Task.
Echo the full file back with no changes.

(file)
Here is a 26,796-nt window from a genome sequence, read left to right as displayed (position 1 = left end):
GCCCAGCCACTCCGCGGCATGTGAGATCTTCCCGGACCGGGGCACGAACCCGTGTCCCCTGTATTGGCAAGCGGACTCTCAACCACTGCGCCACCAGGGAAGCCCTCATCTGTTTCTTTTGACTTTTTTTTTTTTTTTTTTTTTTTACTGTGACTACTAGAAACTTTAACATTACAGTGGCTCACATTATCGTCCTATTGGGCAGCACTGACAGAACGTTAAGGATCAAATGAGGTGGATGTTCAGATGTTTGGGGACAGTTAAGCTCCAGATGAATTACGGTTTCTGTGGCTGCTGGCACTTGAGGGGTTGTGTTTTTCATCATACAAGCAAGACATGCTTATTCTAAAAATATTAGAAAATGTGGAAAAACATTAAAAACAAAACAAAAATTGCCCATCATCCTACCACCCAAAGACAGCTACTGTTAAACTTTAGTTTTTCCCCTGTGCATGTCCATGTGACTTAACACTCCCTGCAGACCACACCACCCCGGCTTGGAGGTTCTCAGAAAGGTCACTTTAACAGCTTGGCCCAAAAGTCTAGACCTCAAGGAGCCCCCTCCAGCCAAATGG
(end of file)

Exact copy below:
Here is a 26,796-nt window from a genome sequence, read left to right as displayed (position 1 = left end):
GCCCAGCCACTCCGCGGCATGTGAGATCTTCCCGGACCGGGGCACGAACCCGTGTCCCCTGTATTGGCAAGCGGACTCTCAACCACTGCGCCACCAGGGAAGCCCTCATCTGTTTCTTTTGACTTTTTTTTTTTTTTTTTTTTTTTACTGTGACTACTAGAAACTTTAACATTACAGTGGCTCACATTATCGTCCTATTGGGCAGCACTGACAGAACGTTAAGGATCAAATGAGGTGGATGTTCAGATGTTTGGGGACAGTTAAGCTCCAGATGAATTACGGTTTCTGTGGCTGCTGGCACTTGAGGGGTTGTGTTTTTCATCATACAAGCAAGACATGCTTATTCTAAAAATATTAGAAAATGTGGAAAAACATTAAAAACAAAACAAAAATTGCCCATCATCCTACCACCCAAAGACAGCTACTGTTAAACTTTAGTTTTTCCCCTGTGCATGTCCATGTGACTTAACACTCCCTGCAGACCACACCACCCCGGCTTGGAGGTTCTCAGAAAGGTCACTTTAACAGCTTGGCCCAAAAGTCTAGACCTCAAGGAGCCCCCTCCAGCCAAATGG